The wind grows stronger when he rises at four in the morning to pack his lunch and set off on his forty-minute trek back to the road where the bus picks him up to deliver him to the lettuce fields. When he opens the door the moonlight bursts in, lighting up the wooden table, the tiny unmade bed with the yellow faded sheets, the gas-tank stove, and Mirinda's white dresser. The looking glass Rolando gave her stares out the door, confronting the moon with its own light. He squints at the glare, grabs his denim jacket and tries to find the stone silhouette of his wife standing near the darkest corner. He shuffles out swiftly and doesn't catch a glimpse of her. At dawn the desert is cold. He shivers at the thought of the weary march getting back after work. Red flashlight in hand, he walks behind the shack, bends over the broken-down Pinto to check for damage on the windshield. The green paint looks clean, smooth as skin, so he rubs his hand across it then draws back quickly when a nettle on the surface stings his thumb. Suddenly he's alarmed to be outside. The landscape of desert rocks and manzanita patches appears shrunken, pulled in toward the shack, which becomes its dead center. He feels trapped, like the snowman in the glass bubble Mirinda enjoys shaking up at the swap meet to watch the tiny white particles drop. For him the particles strike sideways, strike hard. He moves quickly back around inside, exchanges the jacket for a thicker coat and grabs the brown paper sack, tightening the grip to remind himself how many of yesterday's burritos he will have for lunch. He steps out and shuts the door. The padlock snaps. He wishes to retreat, crawl beneath the yellow faded sheets, which will always smell of Mirinda's nape, of a strong sunlight filtered in through the dampness of her long black hair. He walks a few paces forward, hesitating because there's something he forgot. He's afraid to turn around, afraid that when he looks the shack will have vanished and he will find himself alone and vulnerable as the snowman or the palo verde that looks twice as solitary at night. He keeps on walking, sensing his distance from his home, a length that doubles when he thinks Mirinda's not inside stirring like the delicate perfume she rubs into her earlobes so that any sound she hears is savory and sweet. Mirinda, savory and sweet, desires no earring over this, the lip clamp of his mouth that nibbles nibbles nibbles on the flower-scented skin above her jaw. He dares to grin; he's compelled to whistle. He remembers he didn't eat the lettuce.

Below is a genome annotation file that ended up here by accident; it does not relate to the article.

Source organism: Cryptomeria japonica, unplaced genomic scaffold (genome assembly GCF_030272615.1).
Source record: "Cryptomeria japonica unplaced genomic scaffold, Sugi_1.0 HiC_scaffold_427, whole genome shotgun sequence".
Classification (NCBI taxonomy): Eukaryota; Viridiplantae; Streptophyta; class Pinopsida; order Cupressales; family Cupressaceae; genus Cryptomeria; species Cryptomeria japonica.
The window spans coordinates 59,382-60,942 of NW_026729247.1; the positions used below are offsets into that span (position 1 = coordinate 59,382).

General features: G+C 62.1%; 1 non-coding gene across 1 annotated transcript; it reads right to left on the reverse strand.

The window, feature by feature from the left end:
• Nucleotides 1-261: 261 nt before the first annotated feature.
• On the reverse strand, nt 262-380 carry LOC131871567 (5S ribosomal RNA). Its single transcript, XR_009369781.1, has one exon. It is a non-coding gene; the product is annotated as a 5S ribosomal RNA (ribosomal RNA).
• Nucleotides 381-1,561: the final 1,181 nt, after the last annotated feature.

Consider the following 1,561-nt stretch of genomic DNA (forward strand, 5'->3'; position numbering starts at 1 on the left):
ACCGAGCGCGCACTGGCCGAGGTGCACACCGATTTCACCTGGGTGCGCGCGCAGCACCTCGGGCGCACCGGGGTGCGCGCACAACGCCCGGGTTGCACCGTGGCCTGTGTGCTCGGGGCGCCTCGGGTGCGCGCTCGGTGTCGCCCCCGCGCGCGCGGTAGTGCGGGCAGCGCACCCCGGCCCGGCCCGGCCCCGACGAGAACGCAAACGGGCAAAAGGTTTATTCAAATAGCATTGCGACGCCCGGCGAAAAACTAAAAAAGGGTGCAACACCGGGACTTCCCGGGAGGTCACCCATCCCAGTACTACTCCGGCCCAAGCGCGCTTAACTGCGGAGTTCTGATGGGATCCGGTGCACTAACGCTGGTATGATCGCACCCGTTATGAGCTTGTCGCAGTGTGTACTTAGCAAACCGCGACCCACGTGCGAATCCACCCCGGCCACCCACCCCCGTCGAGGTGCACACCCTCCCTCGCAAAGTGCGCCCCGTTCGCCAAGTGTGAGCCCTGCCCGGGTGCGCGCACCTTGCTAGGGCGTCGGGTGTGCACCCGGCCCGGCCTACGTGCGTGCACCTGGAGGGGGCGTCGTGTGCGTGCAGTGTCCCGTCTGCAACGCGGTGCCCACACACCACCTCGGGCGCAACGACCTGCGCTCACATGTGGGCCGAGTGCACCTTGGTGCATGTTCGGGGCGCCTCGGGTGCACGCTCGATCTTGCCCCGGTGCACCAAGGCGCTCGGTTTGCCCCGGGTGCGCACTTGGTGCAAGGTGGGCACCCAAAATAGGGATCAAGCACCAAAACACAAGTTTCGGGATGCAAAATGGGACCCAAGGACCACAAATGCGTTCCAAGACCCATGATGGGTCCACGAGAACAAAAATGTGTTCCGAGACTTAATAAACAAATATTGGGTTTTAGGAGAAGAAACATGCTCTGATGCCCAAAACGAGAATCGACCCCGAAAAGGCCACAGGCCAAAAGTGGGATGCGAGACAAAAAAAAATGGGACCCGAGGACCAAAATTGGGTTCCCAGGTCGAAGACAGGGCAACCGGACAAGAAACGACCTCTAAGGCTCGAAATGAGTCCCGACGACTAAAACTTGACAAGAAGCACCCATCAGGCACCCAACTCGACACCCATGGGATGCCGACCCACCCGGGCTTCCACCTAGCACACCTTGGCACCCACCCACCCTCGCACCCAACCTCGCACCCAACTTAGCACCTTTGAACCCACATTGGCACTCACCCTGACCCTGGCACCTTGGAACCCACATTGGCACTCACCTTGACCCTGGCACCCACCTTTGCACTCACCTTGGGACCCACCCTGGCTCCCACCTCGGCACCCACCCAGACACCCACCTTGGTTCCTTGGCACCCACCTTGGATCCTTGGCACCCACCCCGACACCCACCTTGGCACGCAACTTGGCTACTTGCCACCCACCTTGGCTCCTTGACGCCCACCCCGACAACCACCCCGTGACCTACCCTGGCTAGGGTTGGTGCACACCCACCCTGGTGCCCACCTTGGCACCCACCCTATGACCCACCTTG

Rolando doesn't wait long for the bus. It's an old school bus painted over in white with the agricultural company's name on both sides. He doesn't have to see it to know it's coming because it's backfiring all the way down the road. In the early mornings the sloppy paint job looks clean until it stops in front of him and the old yellow coat shows through the wild strokes of white. The doors squeak open and the fat driver in a red plaid shirt greets him with a nod of the head, shifting into gear before Rolando finds a seat. Rolando paces reluctantly toward the space next to Sarita Mendoza, who wears a sweatshirt with words in English neither of them can read. She likes to save a place for him near the front. Before he takes a seat, Rolando nods at the other lettuce pickers. Don Carlos calls him by the wrong name. He wants to relax for the next twenty minutes until he arrives at the fields. He wants to tilt his head back and listen to the small transistor radio don Carlos behind him is holding. But Sarita Mendoza wants to talk.